PlayMakers Rep's Imaginary Invalid: "Ain't that some shit!" | Theater | Indy Week
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PlayMakers Rep's Imaginary Invalid: "Ain't that some shit!" 

From left: Kathryn Hunter-Williams, Steven Epp and Molly Ward in "Imaginary Invalid"

Photo by Jon Gardiner/ PlayMakers Rep

From left: Kathryn Hunter-Williams, Steven Epp and Molly Ward in "Imaginary Invalid"

It goes without saying that I never wish to disturb my readers' gentler sensibilities. Still, I really know no other way to accurately put this: Imaginary Invalid is, without question, the shittiest show I've ever seen at PlayMakers Rep.

But before we all go jumping off the cliff of that particular conclusion, please take a moment to bear in mind the words of the late, great secular saint of standup, Father George Carlin, who once observed that there's an awful lot of different shit out there. There's good shit—really good shit, in fact. And there's bad shit (as regular readers of this space may verify. Ba-dum-bump).

Then there's the same old shit, of which more than one production in PlayMakers' extended past has stood accused.

That certainly can't be said for this outing, in which regional playwright David Ball, director Dominique Serrand and compelling lead actor Stephen Epp gleefully assert that Molière was actually the Louis C.K. of 17th-century France.

These longtime co-conspirators have previously worked together on earlier adaptations of Molière's Tartuffe and The Miser for the late, lamented (and Tony Award-winning) Minneapolis company Theatre de la Jeune Lune. Here they present an addled title character, the arrogant and wealthy Argan (Epp), who, like many Americans, has read far too many medical articles and pharmaceutical ads to ever consider himself truly healthy. We may never know the exact extent to which hypochondria and obsessive overvigilance has contributed to our country's current medical care crisis, but Argan has apparently swallowed almost every differential diagnosis he ever saw on House. What's worse, he's found doctors more than happy to cater to his fears.

As a result, he drives his family and his house staff—head maid Toinette (strong Molly Ward) and a long-suffering nurse (Julie Fishell)—more than a little crazy with his endless recital of ailments. Ball's deliberately scabrous adaptation spares us nothing from that catalog, with repeated and abrasive verbal and, occasionally, visual references to the acts and by-products of defecation, inevitably transported and dumped into an audience-level basin by the sarcastic Bucket Boy (given fitting contempt by Nilan Johnson). Bathroom humor, in which the occasional fart joke is by far the most delicate component, regularly recurs throughout the script.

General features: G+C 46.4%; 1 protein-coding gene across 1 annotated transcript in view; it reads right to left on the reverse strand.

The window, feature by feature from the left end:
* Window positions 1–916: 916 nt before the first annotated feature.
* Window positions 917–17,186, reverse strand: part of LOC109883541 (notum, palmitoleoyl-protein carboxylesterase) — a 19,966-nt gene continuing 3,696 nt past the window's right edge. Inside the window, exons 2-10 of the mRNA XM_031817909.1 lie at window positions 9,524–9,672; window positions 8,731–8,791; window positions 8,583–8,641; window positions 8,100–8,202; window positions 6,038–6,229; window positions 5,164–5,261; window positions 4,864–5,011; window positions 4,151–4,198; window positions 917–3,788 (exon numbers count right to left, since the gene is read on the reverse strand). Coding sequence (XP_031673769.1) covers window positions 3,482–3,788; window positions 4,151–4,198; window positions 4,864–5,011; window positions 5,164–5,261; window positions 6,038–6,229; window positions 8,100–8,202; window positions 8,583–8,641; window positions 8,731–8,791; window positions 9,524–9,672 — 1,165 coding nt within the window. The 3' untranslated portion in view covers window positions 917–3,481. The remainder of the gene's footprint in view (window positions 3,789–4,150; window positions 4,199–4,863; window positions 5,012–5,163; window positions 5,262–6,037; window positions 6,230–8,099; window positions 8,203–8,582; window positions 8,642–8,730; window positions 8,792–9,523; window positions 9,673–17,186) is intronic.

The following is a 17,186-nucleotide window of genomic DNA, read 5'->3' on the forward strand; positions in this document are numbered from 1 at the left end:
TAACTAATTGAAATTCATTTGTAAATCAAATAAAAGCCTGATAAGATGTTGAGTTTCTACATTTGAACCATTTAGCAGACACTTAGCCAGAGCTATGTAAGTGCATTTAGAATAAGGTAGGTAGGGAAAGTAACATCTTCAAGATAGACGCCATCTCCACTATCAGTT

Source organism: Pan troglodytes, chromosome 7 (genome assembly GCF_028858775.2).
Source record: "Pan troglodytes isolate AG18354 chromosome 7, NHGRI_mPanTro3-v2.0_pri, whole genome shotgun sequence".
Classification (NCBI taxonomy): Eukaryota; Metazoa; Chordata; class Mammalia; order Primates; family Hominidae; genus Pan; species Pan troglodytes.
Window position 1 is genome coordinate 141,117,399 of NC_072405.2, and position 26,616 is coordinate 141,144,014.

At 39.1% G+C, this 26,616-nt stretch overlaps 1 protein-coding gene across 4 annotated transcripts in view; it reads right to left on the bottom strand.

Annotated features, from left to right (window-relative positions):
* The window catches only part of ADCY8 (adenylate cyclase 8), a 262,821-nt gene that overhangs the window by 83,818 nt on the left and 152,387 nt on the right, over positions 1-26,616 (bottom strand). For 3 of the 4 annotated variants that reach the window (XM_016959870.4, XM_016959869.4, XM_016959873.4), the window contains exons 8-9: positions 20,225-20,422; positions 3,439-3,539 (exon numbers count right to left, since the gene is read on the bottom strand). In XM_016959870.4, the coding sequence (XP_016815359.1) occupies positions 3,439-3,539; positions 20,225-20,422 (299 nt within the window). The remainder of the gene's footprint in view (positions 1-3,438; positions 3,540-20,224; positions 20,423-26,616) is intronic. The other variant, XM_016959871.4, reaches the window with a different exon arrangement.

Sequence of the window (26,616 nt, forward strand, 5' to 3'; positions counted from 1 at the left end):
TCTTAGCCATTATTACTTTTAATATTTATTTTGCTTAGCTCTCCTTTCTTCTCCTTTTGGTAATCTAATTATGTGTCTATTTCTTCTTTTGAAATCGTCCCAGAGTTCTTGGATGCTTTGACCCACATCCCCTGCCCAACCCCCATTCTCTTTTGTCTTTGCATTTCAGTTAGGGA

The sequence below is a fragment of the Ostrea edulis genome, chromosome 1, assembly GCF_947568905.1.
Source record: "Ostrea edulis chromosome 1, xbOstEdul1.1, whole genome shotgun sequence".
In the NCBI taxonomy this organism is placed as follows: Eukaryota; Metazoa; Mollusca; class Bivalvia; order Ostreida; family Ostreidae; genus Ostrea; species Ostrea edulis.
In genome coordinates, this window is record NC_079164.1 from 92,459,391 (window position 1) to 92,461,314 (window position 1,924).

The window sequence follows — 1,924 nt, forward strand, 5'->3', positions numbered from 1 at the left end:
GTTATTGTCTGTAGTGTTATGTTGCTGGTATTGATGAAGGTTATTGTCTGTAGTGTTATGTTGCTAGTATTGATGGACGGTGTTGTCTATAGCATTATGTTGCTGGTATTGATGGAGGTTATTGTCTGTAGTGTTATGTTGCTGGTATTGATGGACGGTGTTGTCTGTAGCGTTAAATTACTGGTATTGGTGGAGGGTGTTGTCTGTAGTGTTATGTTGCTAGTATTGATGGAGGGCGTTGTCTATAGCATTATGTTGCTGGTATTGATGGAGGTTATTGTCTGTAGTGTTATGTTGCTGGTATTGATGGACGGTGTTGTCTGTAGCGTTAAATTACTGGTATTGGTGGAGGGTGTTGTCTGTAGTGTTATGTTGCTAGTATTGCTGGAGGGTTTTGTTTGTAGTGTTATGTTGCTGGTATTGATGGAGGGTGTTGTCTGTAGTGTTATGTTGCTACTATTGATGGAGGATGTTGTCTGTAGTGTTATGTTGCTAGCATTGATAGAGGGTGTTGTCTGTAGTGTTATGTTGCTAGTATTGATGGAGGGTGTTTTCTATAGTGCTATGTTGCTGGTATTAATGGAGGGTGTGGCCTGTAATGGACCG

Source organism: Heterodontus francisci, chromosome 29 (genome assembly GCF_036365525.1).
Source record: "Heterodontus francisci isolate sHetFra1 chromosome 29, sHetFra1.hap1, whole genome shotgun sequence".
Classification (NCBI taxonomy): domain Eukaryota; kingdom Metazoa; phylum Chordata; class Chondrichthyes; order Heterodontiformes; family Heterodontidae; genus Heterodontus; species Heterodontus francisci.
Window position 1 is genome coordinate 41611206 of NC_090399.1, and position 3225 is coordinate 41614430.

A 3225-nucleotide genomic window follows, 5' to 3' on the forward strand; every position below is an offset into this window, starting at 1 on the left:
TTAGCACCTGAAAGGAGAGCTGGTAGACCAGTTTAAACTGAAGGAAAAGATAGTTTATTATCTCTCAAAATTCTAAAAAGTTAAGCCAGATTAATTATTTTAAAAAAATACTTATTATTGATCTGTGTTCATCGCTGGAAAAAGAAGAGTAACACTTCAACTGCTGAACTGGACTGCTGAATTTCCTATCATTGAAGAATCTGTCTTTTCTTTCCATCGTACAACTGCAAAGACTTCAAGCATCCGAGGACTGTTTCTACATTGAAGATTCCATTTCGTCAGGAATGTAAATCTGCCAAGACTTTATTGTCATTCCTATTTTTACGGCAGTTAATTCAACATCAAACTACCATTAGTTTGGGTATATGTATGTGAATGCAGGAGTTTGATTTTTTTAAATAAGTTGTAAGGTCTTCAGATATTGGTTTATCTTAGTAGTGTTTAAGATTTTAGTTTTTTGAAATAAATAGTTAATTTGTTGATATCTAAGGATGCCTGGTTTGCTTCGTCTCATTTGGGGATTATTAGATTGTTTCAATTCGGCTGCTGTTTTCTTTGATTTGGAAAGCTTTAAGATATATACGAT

Under Serrand's direction, actor Katie Paxton comically nails the adolescent awkwardness of Little Angel, Argan's lovestruck teenage daughter facing an arranged marriage, and Kathryn Hunter-Williams fleshes out the similarly de rigeur subplot involving a faithless wife. Josh Tobin and Nathan Keepers give commedia turns to Angel's heartthrob, Irving-Luigi, and unwanted suitor, Dr. St. Judas. Jeffrey Blair Cornell and Ray Dooley get dressed up for Halloween early in barnside broad takes on Argan's quack, Dr. Wachauvia, and his brother Ergo, a Mafioso-on-the-down-low.

Argan finally learns his lesson, but after such a lengthy kvetch-fest, it may be too late for his character—and a number of audience members as well. This production's gritty grace notes of masked figures playing Sickness and Death figure at the first and the last, but the literal chorus of redemption (contrasting an earlier vocal number devoted to defecation) seems an unsuccessful last-moment organ transplant from another show.

Should you see Imaginary Invalid, gentle reader? The answer has a lot to do with how much crap you're willing to put up with—literally. But this scare-the-horses production marks a definite break in a room that's tended to be associated with the safer and more staid choices in years past. That fact alone tempted me to remark to my companion, "Ain't that some shit!"

This article appeared in print with the headline "Dirty old classics."

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